This is a discussion on Inclusive Namespace Technical Analysis, Operations and Research Center - TCP-IP ; Inclusive Namespace Technical Analysis, Operations and Research Center (INS-AORC) The Domain Name System (DNS) provides for the translation of easy-to-remember named to numeric IP addresses for internet users. It is critical that this vital piece of infrastructure be protected from ...
Inclusive Namespace Technical Analysis, Operations and Research Center
The Domain Name System (DNS) provides for the translation of
easy-to-remember named to numeric IP addresses for internet users. It is
critical that this vital piece of infrastructure be protected from attack
and upgraded to handle increasing loads. Several years ago, an organization
was created to coordinate responses to security breaches of the DNS as well
as to study DNS operations data and research new practices for the DNS.
Unfortunately, that organization appears to support only ICANN-sanctioned
DNS operations and not the Inclusive Namespace.
The INS-AORC is part of the WorldRoot Consortium, which operates one
of the Inclusive Namespace root networks. INS-AORC has been created to fill
the void caused by the ICANN-centric OARC's refusal to recognize the
Inclusive Namespace, a namespace that contains more than 95% of the world's
Top-Level domains. INS-AORC will provide support for the ICANN-centric DNS
operations as well as the greater internet as the Inclusive Namespace, by
definition, includes the ICANN-centric DNS tree as well.
The AORC has the following mission:
a.. Emergency Response. The AORC lists and other communication
mechanisms provide the INS community a place to exchange information during
attacks on any of the DNS infrastructure or any other times when DNS
destabilization is occurring.
b.. Analysis of DNS Operations. The internet continues to add new
users every year and it is important to look at DNS traffic and determine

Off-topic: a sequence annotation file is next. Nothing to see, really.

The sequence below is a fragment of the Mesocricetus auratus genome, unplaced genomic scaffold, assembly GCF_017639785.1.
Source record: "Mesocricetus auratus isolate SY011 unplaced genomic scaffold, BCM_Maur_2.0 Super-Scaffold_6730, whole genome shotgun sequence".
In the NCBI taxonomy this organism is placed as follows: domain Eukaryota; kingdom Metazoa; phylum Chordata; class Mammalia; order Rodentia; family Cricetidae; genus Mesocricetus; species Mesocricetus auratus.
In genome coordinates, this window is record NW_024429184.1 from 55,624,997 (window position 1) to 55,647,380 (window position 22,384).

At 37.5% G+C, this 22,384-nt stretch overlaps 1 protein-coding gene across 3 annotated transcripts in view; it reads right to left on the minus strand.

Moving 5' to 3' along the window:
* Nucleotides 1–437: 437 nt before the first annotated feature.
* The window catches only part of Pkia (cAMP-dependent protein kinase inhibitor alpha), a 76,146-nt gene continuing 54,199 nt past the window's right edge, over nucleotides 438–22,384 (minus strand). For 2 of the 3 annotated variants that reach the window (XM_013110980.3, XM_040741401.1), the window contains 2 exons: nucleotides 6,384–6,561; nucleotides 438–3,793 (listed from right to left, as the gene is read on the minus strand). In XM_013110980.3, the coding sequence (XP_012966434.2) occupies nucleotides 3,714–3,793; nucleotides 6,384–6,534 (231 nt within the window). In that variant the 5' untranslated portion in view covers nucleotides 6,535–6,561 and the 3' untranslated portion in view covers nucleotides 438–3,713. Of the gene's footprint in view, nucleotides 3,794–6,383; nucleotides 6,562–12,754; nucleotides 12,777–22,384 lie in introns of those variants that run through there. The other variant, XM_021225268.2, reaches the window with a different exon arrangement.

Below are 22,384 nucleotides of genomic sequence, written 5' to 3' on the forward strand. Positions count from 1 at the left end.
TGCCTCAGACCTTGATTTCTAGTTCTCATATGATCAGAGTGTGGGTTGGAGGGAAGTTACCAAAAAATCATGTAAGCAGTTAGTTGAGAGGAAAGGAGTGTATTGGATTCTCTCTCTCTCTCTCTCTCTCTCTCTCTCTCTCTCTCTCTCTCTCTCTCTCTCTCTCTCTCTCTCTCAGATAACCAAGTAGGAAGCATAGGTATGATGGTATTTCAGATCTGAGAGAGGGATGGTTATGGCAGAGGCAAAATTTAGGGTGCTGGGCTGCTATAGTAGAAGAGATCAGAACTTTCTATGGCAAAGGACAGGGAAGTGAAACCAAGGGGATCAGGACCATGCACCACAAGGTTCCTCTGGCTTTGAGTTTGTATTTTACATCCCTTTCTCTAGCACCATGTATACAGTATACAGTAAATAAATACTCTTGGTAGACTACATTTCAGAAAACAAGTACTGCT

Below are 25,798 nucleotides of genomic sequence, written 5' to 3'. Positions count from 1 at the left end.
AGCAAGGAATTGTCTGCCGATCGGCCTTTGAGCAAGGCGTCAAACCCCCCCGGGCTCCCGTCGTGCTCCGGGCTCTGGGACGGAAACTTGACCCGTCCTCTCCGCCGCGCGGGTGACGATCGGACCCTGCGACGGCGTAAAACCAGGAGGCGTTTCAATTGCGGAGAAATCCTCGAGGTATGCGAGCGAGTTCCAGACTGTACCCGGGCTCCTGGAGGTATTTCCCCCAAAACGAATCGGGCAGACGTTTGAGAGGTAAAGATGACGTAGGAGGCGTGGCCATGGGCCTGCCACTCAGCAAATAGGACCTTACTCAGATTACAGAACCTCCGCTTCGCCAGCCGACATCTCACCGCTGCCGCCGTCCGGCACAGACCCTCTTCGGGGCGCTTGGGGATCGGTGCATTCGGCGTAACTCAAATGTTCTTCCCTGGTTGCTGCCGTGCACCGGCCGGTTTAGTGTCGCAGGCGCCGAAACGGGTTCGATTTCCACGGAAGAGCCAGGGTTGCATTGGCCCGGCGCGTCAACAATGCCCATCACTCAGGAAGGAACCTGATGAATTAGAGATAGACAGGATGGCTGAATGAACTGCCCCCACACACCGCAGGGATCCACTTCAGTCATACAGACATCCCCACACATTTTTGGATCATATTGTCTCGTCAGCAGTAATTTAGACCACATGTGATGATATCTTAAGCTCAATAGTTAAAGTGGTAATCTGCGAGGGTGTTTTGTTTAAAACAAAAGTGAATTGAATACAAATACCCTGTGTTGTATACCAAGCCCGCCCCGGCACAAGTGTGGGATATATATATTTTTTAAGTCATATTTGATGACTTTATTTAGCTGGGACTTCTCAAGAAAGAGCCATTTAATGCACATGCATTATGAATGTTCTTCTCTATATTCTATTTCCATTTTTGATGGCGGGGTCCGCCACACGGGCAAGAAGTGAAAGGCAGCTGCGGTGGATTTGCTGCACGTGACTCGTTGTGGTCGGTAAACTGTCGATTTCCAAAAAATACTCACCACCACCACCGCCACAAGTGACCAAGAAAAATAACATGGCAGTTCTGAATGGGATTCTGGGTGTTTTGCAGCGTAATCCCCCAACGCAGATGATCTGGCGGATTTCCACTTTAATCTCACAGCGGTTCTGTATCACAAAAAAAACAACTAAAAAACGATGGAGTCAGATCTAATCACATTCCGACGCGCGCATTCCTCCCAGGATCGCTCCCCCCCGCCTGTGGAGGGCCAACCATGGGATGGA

how to optimize server deployment to meet tomorrow's traffic needs as well
as how to harden the infrastructure against malefactors who would try to
harm or compromise the DNS infrastructure. Keeping long-term records of DNS
performance is also crucial to planning for the future. Finally, analyzing
the characteristics of attacks against the DNS infrastructure will provide
valuable information about how to mitigate such attacks in the future.
c.. AORC Performance Lab. The AORC performance lab is in the process
of being assembled. This testing center will contain state-of-the-art
equipment and software that will be used to stress-test DNS software and
hardware by simulating heavy loads and attacks. The results of these tests
will be made available to AORC members for their use in hardening their DNS
servers and infrastructure.
d.. Public Education and Assistance. End users, both individuals
and businesses have a limited understanding of the DNS often suffer from
problems due to misconfigured software or hardware. AORC will publish how-to
guides for the general public and businesses targeting various levels of
knowledge, from beginner to advanced. AORC will also seek to educate the
general public about the basic working of the DNS and its central importance
in the operation of the internet
The AORC can be viewed as the research arm of the WorldRoot
Consortium, a global organization whose members operate one of the most
widely used Inclusive Namespace root network in the world. The WorldRoot
Consortium supports the Top Level Domain Association and relies on the TLDA
for adjudication of TLD collisions.
INS-AORC participants are actually members of the WorldRoot Consortium
and fall into one or more of the following categories:
a.. Those who operate nameservers of any size, from root servers to
TLD servers to ISPs.
b.. Producers of DNS software and hardware
c.. Those who protect the internet public (such as computer crimes
investigators and other law enforcement) and public policy professionals who
are interested in seeing to it that the internet remains a stable force for
d.. Scientists and technology researchers who need access to
research produced and DNS operations statistics created by INS-AORC
The INS-AORC is the research and outreach arm of the WorldRoot
Consortium whose membership dues support the operation of the WorldRoot and
the activities of INS-AORC
To join the WorldRoot Consortium, visit the WorldRoot website
For additional information or questions on the INS-AORC, please
contact informat A T ins-aorc.info or visit the INS-AORC website
To join the AORC DNS Operations list (no political censors here) just